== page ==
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A new approach to hiring responsible CEOs

Bernie MadoffAll the economic gurus who were running our banking system based their assumptions on rational market behavior. Unfortunately, Greenspan’s vision of rational behavior and Madoff’s are pretty far apart.

This got me to thinking about irrational salaries in general (except mine, of course). Way back when NYU’s top basketball player Mal Graham was first round draft choice for the then undefeatable Celtics, his salary was under $40k. Perhaps that was too low, but it made more sense than the obscene salaries sports and entertainment people get today. Those were rational market behaviors.

So these bankers watch the big sports and entertainment earners and say, why not me? And the game now becomes how many gazillions am I making instead of how profitable my firm is. The old-fashioned idea that CEOs and top managers competed for the glory of success (corporate, that is) is gone. And this has bred an entirely new type of entrepreneur who will happily screw not only the general public, but their own company at the same time. All to make a few more millions.

To be sure, greed isn’t new, but if you think of the robber barons, they were looking to build a legacy as well as a fortune. Today’s Rockefellers and Carnegies only care about how much they can secret off to the Grand Caymens before the house of cards collapses. In Madoff’s case, he probably thought he’d be dead before everything collapsed – and that might have happened if Good Ol’ George hadn’t been elected.

So here’s my idea: let’s auction off public company CEO positions. Lowest bid wins – or maybe we can even find some people willing to pay for these jobs. While this may sound ridiculous, imagine how much better a Board of Directors could be at selecting their new CEO from a group of candidates who are qualified and want to put the company’s welfare before their own.

I’d do it, and I know many others who would as well. Give me a chance to run GM, and I’ll work without salary just for the glory of having turned around one of the world’s largest messes. Just think how many Harry Trumans are sitting out there unemployed and unrecognized today. (If anybody is listening, I don’t need any $1,200 waste baskets. Ikea is OK for me).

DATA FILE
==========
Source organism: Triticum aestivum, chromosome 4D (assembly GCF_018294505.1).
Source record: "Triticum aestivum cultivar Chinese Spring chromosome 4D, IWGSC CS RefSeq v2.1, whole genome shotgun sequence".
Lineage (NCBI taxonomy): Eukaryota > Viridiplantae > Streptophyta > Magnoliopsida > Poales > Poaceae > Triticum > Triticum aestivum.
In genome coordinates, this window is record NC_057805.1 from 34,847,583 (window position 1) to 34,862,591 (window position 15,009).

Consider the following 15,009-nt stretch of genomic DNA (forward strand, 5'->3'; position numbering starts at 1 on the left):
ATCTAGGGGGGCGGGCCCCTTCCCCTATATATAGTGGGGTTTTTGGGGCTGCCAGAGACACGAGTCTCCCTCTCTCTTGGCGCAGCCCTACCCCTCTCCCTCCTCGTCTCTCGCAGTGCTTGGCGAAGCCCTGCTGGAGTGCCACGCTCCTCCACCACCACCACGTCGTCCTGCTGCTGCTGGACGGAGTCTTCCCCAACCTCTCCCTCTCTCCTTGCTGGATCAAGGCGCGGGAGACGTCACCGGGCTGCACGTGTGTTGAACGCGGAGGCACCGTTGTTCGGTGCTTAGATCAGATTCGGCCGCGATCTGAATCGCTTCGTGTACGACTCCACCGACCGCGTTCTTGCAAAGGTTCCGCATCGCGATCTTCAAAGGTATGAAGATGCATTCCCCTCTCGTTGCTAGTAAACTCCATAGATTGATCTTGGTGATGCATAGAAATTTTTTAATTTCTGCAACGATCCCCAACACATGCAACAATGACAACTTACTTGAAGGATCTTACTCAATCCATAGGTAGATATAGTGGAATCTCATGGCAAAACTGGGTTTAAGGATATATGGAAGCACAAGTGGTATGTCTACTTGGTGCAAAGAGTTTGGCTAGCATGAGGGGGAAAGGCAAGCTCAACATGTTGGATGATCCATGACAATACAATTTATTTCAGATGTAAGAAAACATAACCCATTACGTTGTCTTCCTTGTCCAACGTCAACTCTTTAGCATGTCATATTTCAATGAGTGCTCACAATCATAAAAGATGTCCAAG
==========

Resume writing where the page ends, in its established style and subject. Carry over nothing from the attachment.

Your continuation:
Oh yeah, if I’m not earning very much money, guess what I’m going to do with the salaries of my managers? To paraphrase Everett Dirksen, “a million here, a million there… pretty soon it adds up to real money.” This will immediately get rid of tons of Dilbert-managers, who can be replaced by people who want their jobs because they want the companies to succeed.

Join with me America! Let’s start a Bernie Madoff Pro-Massacre movement (apologies to Arlo Guthrie).

Just walk right into your local mega-corporation and say “Greedy bastards, we can get everything this country needs by replacing you with conscientious, socially responsible managers.”

You know, if one person, just one person does it they may think he’s really sick and they won’t listen.  And if two people, two people do it, in harmony, they may think they’re both flag-waving liberal socialists and they won’t listen to either of them. And if three people do it, three, can you imagine, three people walking in singin a bar of the “Madoff Pro-Massacre Anthem” and walking out. They may think it’s an organization.  And can you, can you imagine fifty people a day, I said fifty people a day walking in singin a bar of the “Madoff Pro-Massacre Anthem” and walking out? Friends, they may think it’s a movement.

Posted in Management thoughts.

5 Responses

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  1. douq millar says

    Spot On!

    Maybe if the current CEOs lose enough money that even the bailouts won’t cover, Boards will finally get it. The Board is typical only fund managers or the CEO’s buddies, also oriented to short-term. But the short-term right now looks pretty lousy so the Boards have nowhere to hide from the mess they created.

    Any new method of hiring CEOs is bound to work better than the current one.

  2. Carlo Cardilli says

    Reminds me of an interesting concept I heard recently: “reverse hive intelligence”
    which is how you can take a group of really smart individuals, like GM engineers, but come out with really crappy decisions, like the Pontiac Aztek.

    So the hive needs committed, thoughtful, passionate leaders to make it work.

    • walt says

      I’m thoughtful and passionate. Probably should be committed. So why don’t I get any offers? The Aztek always reminded me of the old maxim that a camel is a horse designed by a committee.

  3. Ross Smith says

    Did you see that Bank of America is taking your advice? Essentially they are “auctioning off” their CEO position. The trouble with your theory, Walt, is that the qualified people (the auctionees?) are withdrawing their services.
    “Bank of America’s six-member CEO search committee has blown several self-imposed deadlines while struggling to attract outside candidates”